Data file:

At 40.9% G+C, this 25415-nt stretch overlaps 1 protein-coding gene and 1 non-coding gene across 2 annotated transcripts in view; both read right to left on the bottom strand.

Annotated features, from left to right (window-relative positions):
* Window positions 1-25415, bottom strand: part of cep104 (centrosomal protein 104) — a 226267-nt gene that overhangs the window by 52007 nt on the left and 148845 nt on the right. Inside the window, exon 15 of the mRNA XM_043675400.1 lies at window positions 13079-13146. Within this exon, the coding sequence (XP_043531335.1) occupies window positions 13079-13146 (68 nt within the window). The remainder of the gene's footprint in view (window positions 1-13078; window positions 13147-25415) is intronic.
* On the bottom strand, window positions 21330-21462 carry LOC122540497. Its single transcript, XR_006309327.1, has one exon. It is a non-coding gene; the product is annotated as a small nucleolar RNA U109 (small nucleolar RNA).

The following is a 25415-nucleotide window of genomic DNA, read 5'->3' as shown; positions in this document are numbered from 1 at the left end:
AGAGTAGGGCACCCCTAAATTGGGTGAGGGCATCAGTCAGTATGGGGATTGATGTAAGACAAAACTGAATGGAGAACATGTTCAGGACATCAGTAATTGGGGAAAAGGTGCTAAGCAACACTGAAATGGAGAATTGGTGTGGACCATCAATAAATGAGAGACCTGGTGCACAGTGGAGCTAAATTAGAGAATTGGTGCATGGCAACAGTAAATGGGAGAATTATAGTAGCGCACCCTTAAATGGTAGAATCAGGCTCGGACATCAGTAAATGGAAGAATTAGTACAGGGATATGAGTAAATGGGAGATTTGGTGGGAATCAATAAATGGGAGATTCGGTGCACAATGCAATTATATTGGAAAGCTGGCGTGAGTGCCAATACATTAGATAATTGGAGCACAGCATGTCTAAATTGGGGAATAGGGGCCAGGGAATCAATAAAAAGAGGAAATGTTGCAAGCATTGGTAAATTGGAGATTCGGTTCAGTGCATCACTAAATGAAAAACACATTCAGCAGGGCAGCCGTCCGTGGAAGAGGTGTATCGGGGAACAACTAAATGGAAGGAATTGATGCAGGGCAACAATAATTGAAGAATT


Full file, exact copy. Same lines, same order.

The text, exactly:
At 40.9% G+C, this 25415-nt stretch overlaps 1 protein-coding gene and 1 non-coding gene across 2 annotated transcripts in view; both read right to left on the bottom strand.

Annotated features, from left to right (window-relative positions):
* Window positions 1-25415, bottom strand: part of cep104 (centrosomal protein 104) — a 226267-nt gene that overhangs the window by 52007 nt on the left and 148845 nt on the right. Inside the window, exon 15 of the mRNA XM_043675400.1 lies at window positions 13079-13146. Within this exon, the coding sequence (XP_043531335.1) occupies window positions 13079-13146 (68 nt within the window). The remainder of the gene's footprint in view (window positions 1-13078; window positions 13147-25415) is intronic.
* On the bottom strand, window positions 21330-21462 carry LOC122540497. Its single transcript, XR_006309327.1, has one exon. It is a non-coding gene; the product is annotated as a small nucleolar RNA U109 (small nucleolar RNA).

The following is a 25415-nucleotide window of genomic DNA, read 5'->3' as shown; positions in this document are numbered from 1 at the left end:
AGAGTAGGGCACCCCTAAATTGGGTGAGGGCATCAGTCAGTATGGGGATTGATGTAAGACAAAACTGAATGGAGAACATGTTCAGGACATCAGTAATTGGGGAAAAGGTGCTAAGCAACACTGAAATGGAGAATTGGTGTGGACCATCAATAAATGAGAGACCTGGTGCACAGTGGAGCTAAATTAGAGAATTGGTGCATGGCAACAGTAAATGGGAGAATTATAGTAGCGCACCCTTAAATGGTAGAATCAGGCTCGGACATCAGTAAATGGAAGAATTAGTACAGGGATATGAGTAAATGGGAGATTTGGTGGGAATCAATAAATGGGAGATTCGGTGCACAATGCAATTATATTGGAAAGCTGGCGTGAGTGCCAATACATTAGATAATTGGAGCACAGCATGTCTAAATTGGGGAATAGGGGCCAGGGAATCAATAAAAAGAGGAAATGTTGCAAGCATTGGTAAATTGGAGATTCGGTTCAGTGCATCACTAAATGAAAAACACATTCAGCAGGGCAGCCGTCCGTGGAAGAGGTGTATCGGGGAACAACTAAATGGAAGGAATTGATGCAGGGCAACAATAATTGAAGAATT